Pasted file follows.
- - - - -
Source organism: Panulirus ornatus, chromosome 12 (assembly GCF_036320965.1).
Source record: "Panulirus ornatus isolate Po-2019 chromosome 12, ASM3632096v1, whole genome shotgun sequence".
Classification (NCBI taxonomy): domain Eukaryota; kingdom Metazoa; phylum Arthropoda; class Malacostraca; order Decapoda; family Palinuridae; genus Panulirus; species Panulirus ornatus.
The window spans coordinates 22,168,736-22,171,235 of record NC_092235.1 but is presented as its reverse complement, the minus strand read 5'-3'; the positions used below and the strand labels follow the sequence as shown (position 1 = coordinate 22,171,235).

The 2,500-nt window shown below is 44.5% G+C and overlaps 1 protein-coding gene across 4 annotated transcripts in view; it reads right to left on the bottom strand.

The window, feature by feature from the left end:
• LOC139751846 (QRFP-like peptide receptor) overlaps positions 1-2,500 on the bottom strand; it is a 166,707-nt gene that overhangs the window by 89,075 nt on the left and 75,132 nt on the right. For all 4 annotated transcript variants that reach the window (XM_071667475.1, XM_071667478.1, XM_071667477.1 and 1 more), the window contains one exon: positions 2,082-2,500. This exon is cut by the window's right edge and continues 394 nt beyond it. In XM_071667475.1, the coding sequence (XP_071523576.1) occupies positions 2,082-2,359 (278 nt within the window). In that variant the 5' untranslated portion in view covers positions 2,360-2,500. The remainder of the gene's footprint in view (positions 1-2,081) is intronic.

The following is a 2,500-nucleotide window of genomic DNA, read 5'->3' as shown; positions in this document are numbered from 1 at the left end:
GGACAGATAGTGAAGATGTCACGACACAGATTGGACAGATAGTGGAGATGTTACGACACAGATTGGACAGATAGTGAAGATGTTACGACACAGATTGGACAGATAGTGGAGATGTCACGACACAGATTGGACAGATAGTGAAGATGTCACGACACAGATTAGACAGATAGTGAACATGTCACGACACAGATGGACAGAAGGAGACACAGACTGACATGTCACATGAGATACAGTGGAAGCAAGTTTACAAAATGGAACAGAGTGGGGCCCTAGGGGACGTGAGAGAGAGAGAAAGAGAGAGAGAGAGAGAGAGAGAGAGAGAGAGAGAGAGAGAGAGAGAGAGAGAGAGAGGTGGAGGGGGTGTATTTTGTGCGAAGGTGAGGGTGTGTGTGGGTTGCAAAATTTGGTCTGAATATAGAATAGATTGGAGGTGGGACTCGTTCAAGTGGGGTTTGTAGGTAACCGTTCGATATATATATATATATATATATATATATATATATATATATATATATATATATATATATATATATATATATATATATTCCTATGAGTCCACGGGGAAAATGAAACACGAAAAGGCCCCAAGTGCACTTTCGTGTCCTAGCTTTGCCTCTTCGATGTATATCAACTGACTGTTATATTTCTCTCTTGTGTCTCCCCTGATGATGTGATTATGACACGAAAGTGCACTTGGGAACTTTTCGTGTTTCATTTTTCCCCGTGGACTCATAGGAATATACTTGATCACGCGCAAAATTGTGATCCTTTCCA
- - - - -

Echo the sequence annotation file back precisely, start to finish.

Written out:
Source organism: Panulirus ornatus, chromosome 12 (assembly GCF_036320965.1).
Source record: "Panulirus ornatus isolate Po-2019 chromosome 12, ASM3632096v1, whole genome shotgun sequence".
Classification (NCBI taxonomy): domain Eukaryota; kingdom Metazoa; phylum Arthropoda; class Malacostraca; order Decapoda; family Palinuridae; genus Panulirus; species Panulirus ornatus.
The window spans coordinates 22,168,736-22,171,235 of record NC_092235.1 but is presented as its reverse complement, the minus strand read 5'-3'; the positions used below and the strand labels follow the sequence as shown (position 1 = coordinate 22,171,235).

The 2,500-nt window shown below is 44.5% G+C and overlaps 1 protein-coding gene across 4 annotated transcripts in view; it reads right to left on the bottom strand.

The window, feature by feature from the left end:
• LOC139751846 (QRFP-like peptide receptor) overlaps positions 1-2,500 on the bottom strand; it is a 166,707-nt gene that overhangs the window by 89,075 nt on the left and 75,132 nt on the right. For all 4 annotated transcript variants that reach the window (XM_071667475.1, XM_071667478.1, XM_071667477.1 and 1 more), the window contains one exon: positions 2,082-2,500. This exon is cut by the window's right edge and continues 394 nt beyond it. In XM_071667475.1, the coding sequence (XP_071523576.1) occupies positions 2,082-2,359 (278 nt within the window). In that variant the 5' untranslated portion in view covers positions 2,360-2,500. The remainder of the gene's footprint in view (positions 1-2,081) is intronic.

The following is a 2,500-nucleotide window of genomic DNA, read 5'->3' as shown; positions in this document are numbered from 1 at the left end:
GGACAGATAGTGAAGATGTCACGACACAGATTGGACAGATAGTGGAGATGTTACGACACAGATTGGACAGATAGTGAAGATGTTACGACACAGATTGGACAGATAGTGGAGATGTCACGACACAGATTGGACAGATAGTGAAGATGTCACGACACAGATTAGACAGATAGTGAACATGTCACGACACAGATGGACAGAAGGAGACACAGACTGACATGTCACATGAGATACAGTGGAAGCAAGTTTACAAAATGGAACAGAGTGGGGCCCTAGGGGACGTGAGAGAGAGAGAAAGAGAGAGAGAGAGAGAGAGAGAGAGAGAGAGAGAGAGAGAGAGAGAGAGAGAGAGAGGTGGAGGGGGTGTATTTTGTGCGAAGGTGAGGGTGTGTGTGGGTTGCAAAATTTGGTCTGAATATAGAATAGATTGGAGGTGGGACTCGTTCAAGTGGGGTTTGTAGGTAACCGTTCGATATATATATATATATATATATATATATATATATATATATATATATATATATATATATATATATATATATATATATTCCTATGAGTCCACGGGGAAAATGAAACACGAAAAGGCCCCAAGTGCACTTTCGTGTCCTAGCTTTGCCTCTTCGATGTATATCAACTGACTGTTATATTTCTCTCTTGTGTCTCCCCTGATGATGTGATTATGACACGAAAGTGCACTTGGGAACTTTTCGTGTTTCATTTTTCCCCGTGGACTCATAGGAATATACTTGATCACGCGCAAAATTGTGATCCTTTCCA